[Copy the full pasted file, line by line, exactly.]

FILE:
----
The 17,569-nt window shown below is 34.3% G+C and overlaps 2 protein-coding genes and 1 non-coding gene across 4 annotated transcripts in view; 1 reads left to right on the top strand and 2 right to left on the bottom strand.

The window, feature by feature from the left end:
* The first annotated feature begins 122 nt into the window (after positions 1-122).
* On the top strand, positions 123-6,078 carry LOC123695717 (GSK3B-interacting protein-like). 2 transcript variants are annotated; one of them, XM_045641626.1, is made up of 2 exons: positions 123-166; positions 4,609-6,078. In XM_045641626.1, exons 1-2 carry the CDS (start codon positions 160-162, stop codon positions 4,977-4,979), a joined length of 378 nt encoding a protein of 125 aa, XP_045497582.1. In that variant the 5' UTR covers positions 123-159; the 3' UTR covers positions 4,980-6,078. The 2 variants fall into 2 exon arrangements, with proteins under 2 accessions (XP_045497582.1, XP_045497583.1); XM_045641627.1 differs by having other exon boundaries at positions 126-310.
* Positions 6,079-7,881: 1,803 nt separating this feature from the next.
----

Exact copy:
The 17,569-nt window shown below is 34.3% G+C and overlaps 2 protein-coding genes and 1 non-coding gene across 4 annotated transcripts in view; 1 reads left to right on the top strand and 2 right to left on the bottom strand.

The window, feature by feature from the left end:
* The first annotated feature begins 122 nt into the window (after positions 1-122).
* On the top strand, positions 123-6,078 carry LOC123695717 (GSK3B-interacting protein-like). 2 transcript variants are annotated; one of them, XM_045641626.1, is made up of 2 exons: positions 123-166; positions 4,609-6,078. In XM_045641626.1, exons 1-2 carry the CDS (start codon positions 160-162, stop codon positions 4,977-4,979), a joined length of 378 nt encoding a protein of 125 aa, XP_045497582.1. In that variant the 5' UTR covers positions 123-159; the 3' UTR covers positions 4,980-6,078. The 2 variants fall into 2 exon arrangements, with proteins under 2 accessions (XP_045497582.1, XP_045497583.1); XM_045641627.1 differs by having other exon boundaries at positions 126-310.
* Positions 6,079-7,881: 1,803 nt separating this feature from the next.